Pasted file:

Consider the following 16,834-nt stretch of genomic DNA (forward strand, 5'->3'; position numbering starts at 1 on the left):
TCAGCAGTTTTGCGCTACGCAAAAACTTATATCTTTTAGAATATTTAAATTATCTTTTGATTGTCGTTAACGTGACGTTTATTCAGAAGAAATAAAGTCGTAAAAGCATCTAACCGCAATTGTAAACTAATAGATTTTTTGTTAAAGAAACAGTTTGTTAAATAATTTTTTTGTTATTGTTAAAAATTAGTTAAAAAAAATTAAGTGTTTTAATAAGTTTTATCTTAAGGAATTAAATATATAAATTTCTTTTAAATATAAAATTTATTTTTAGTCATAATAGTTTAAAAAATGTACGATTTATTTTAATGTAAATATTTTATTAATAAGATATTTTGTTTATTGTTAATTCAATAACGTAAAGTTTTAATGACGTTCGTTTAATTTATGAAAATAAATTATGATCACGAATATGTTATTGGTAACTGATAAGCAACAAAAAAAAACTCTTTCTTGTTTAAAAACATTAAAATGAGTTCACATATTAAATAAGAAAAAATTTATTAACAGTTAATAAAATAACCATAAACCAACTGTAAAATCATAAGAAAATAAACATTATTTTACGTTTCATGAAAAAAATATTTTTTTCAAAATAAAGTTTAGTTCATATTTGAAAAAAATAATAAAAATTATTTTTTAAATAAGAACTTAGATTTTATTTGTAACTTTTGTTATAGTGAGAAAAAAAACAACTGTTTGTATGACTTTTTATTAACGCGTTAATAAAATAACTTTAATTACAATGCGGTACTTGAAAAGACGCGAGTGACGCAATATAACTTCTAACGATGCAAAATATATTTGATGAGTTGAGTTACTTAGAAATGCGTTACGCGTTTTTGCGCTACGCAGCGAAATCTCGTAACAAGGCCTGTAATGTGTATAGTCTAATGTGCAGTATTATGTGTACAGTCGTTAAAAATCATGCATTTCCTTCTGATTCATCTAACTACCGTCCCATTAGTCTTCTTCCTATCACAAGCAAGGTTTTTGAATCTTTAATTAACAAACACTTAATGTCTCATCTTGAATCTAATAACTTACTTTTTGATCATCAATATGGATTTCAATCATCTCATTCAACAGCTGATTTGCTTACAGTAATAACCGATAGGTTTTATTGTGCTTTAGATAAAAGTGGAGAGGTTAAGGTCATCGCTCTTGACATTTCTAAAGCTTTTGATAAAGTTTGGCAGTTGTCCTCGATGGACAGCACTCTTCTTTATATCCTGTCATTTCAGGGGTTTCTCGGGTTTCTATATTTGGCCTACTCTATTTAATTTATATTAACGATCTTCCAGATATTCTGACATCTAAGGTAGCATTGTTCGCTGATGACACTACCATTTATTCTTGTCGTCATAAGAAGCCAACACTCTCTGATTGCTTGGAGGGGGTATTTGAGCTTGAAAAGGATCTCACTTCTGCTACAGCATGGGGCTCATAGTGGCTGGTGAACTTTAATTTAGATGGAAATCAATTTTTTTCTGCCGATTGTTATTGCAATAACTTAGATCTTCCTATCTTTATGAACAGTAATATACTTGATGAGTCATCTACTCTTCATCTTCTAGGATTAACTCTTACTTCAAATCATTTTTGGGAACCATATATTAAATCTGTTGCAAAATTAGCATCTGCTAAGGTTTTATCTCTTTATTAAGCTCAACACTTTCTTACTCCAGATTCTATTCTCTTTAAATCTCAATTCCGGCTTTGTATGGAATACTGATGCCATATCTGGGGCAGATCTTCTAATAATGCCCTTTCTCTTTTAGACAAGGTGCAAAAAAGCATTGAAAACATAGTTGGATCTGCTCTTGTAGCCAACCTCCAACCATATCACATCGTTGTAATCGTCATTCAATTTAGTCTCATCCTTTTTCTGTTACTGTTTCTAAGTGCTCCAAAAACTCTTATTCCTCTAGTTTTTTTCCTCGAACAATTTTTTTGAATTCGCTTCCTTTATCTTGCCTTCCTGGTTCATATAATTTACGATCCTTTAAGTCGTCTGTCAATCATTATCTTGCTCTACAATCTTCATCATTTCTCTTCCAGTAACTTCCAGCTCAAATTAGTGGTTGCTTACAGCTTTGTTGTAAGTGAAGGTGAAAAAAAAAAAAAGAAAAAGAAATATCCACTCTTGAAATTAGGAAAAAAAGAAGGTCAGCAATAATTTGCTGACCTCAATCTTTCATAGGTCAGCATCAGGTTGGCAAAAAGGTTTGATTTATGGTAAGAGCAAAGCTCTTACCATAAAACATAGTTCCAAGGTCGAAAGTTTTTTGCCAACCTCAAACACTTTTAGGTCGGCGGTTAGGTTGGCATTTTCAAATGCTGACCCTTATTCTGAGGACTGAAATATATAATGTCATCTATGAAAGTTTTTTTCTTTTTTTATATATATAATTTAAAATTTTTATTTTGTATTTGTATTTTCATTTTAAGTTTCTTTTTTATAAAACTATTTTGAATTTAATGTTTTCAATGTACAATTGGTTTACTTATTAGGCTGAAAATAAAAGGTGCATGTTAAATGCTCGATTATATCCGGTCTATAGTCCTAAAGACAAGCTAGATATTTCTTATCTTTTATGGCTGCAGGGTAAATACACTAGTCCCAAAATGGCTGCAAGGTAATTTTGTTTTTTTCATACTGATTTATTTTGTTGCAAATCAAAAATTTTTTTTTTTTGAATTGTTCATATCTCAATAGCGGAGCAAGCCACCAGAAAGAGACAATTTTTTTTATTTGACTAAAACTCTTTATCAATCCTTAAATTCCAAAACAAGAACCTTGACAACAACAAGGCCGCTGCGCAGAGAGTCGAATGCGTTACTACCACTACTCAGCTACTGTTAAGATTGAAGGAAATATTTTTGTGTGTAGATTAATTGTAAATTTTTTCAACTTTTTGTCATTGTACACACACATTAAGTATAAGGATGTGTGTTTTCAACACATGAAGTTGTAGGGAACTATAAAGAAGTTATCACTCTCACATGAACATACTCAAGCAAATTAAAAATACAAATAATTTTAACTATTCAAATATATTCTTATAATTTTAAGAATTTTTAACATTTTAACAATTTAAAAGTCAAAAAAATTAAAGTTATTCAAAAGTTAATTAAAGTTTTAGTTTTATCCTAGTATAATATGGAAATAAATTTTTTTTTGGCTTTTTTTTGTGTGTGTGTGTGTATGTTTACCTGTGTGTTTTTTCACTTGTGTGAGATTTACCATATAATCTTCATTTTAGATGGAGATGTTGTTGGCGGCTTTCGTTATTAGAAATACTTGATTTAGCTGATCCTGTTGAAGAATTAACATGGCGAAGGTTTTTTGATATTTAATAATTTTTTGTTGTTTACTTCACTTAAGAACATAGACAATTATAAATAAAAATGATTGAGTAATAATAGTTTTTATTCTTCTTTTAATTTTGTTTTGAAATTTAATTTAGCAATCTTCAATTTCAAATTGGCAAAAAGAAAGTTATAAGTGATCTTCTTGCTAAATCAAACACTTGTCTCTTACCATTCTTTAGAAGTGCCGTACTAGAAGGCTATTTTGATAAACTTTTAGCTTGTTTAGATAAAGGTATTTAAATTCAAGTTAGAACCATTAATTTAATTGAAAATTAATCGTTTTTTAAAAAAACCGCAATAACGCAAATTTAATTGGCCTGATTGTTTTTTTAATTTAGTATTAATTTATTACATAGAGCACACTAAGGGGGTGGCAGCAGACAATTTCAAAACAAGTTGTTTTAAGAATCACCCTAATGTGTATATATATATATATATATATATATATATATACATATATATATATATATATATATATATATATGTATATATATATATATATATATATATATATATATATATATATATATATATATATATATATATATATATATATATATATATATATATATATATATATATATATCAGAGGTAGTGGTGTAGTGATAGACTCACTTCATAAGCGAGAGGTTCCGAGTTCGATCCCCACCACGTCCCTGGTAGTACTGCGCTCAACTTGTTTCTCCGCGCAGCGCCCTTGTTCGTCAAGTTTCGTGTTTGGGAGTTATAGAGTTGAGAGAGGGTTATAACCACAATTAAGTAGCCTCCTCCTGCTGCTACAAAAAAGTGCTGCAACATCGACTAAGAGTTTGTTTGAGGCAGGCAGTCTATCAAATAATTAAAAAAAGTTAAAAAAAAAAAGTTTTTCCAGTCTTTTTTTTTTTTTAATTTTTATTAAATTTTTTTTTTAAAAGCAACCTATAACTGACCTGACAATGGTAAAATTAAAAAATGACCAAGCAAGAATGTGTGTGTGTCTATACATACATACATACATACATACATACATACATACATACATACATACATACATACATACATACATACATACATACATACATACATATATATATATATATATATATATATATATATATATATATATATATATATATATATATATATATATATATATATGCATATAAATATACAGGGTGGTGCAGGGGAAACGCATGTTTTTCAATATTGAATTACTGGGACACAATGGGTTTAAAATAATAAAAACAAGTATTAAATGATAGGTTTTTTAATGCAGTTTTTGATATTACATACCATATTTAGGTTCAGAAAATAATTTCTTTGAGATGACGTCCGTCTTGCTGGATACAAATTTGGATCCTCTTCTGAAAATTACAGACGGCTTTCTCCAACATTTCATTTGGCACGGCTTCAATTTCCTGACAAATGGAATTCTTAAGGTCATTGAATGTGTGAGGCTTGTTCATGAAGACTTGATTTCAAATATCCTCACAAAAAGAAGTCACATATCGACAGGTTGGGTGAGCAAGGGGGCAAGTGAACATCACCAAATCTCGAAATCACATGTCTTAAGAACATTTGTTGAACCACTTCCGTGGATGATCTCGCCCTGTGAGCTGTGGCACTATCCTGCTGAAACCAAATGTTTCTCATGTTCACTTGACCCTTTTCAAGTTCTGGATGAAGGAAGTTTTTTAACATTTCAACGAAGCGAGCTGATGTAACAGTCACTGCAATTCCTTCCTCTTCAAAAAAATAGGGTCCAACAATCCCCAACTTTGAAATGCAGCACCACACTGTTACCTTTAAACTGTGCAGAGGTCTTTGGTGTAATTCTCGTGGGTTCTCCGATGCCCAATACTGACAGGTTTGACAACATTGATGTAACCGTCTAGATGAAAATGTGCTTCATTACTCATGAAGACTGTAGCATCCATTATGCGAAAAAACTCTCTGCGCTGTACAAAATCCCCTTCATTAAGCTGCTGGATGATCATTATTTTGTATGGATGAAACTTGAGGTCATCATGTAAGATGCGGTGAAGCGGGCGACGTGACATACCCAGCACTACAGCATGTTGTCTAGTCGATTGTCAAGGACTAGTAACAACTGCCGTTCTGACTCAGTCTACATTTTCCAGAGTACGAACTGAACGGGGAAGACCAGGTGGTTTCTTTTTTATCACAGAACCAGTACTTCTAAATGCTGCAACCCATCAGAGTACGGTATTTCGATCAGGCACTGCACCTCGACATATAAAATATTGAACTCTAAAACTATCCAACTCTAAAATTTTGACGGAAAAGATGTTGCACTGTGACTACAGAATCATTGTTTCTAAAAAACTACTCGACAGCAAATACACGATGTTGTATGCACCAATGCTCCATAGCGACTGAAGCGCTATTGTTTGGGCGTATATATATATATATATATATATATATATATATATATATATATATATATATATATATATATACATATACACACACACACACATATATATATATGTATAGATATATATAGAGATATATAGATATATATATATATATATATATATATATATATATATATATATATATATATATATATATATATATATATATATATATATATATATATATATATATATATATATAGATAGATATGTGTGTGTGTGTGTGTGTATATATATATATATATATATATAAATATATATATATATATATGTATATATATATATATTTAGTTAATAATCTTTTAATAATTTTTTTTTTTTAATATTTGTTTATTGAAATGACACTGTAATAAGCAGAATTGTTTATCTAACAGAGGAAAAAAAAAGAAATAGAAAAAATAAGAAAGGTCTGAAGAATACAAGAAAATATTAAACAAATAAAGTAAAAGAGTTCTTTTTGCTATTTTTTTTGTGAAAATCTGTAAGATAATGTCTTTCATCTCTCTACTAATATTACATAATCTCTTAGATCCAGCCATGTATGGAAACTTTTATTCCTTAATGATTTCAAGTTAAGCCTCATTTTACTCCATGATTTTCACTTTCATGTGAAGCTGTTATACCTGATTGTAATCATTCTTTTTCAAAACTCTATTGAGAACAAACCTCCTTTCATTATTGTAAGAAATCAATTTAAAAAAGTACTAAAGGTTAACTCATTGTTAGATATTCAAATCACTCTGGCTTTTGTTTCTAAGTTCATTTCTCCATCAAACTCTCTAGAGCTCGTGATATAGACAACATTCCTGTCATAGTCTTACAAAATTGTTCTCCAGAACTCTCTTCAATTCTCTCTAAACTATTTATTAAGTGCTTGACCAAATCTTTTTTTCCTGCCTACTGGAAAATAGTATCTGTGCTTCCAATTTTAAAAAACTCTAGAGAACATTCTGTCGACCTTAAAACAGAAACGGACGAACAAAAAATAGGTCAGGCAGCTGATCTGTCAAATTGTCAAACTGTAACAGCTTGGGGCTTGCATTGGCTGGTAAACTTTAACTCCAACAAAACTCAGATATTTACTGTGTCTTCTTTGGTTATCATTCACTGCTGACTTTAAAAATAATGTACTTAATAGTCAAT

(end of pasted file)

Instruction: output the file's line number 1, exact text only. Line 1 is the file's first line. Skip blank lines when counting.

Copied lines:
Consider the following 16,834-nt stretch of genomic DNA (forward strand, 5'->3'; position numbering starts at 1 on the left):